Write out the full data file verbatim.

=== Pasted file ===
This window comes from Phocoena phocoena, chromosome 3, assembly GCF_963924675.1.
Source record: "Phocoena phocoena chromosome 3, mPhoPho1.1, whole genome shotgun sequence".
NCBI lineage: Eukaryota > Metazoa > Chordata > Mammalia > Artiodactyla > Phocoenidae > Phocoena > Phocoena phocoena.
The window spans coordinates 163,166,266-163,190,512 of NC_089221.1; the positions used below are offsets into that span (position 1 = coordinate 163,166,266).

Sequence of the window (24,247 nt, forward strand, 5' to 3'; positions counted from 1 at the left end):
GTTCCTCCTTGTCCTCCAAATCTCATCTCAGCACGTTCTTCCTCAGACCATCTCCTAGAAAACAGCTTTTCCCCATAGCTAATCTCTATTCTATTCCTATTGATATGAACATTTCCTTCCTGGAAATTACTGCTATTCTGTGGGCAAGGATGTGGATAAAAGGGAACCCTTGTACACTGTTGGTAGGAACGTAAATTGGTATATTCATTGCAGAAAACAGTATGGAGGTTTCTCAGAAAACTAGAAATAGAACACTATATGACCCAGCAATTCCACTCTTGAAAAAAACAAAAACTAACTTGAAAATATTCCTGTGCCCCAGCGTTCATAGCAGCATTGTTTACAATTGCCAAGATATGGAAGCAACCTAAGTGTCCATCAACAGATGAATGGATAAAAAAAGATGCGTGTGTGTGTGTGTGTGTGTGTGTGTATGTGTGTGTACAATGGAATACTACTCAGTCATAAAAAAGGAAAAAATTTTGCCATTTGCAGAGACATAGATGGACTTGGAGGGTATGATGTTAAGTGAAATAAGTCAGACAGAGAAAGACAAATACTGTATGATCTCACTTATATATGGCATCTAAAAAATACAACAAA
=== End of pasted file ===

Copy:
This window comes from Phocoena phocoena, chromosome 3, assembly GCF_963924675.1.
Source record: "Phocoena phocoena chromosome 3, mPhoPho1.1, whole genome shotgun sequence".
NCBI lineage: Eukaryota > Metazoa > Chordata > Mammalia > Artiodactyla > Phocoenidae > Phocoena > Phocoena phocoena.
The window spans coordinates 163,166,266-163,190,512 of NC_089221.1; the positions used below are offsets into that span (position 1 = coordinate 163,166,266).

Sequence of the window (24,247 nt, forward strand, 5' to 3'; positions counted from 1 at the left end):
GTTCCTCCTTGTCCTCCAAATCTCATCTCAGCACGTTCTTCCTCAGACCATCTCCTAGAAAACAGCTTTTCCCCATAGCTAATCTCTATTCTATTCCTATTGATATGAACATTTCCTTCCTGGAAATTACTGCTATTCTGTGGGCAAGGATGTGGATAAAAGGGAACCCTTGTACACTGTTGGTAGGAACGTAAATTGGTATATTCATTGCAGAAAACAGTATGGAGGTTTCTCAGAAAACTAGAAATAGAACACTATATGACCCAGCAATTCCACTCTTGAAAAAAACAAAAACTAACTTGAAAATATTCCTGTGCCCCAGCGTTCATAGCAGCATTGTTTACAATTGCCAAGATATGGAAGCAACCTAAGTGTCCATCAACAGATGAATGGATAAAAAAAGATGCGTGTGTGTGTGTGTGTGTGTGTGTGTATGTGTGTGTACAATGGAATACTACTCAGTCATAAAAAAGGAAAAAATTTTGCCATTTGCAGAGACATAGATGGACTTGGAGGGTATGATGTTAAGTGAAATAAGTCAGACAGAGAAAGACAAATACTGTATGATCTCACTTATATATGGCATCTAAAAAATACAACAAA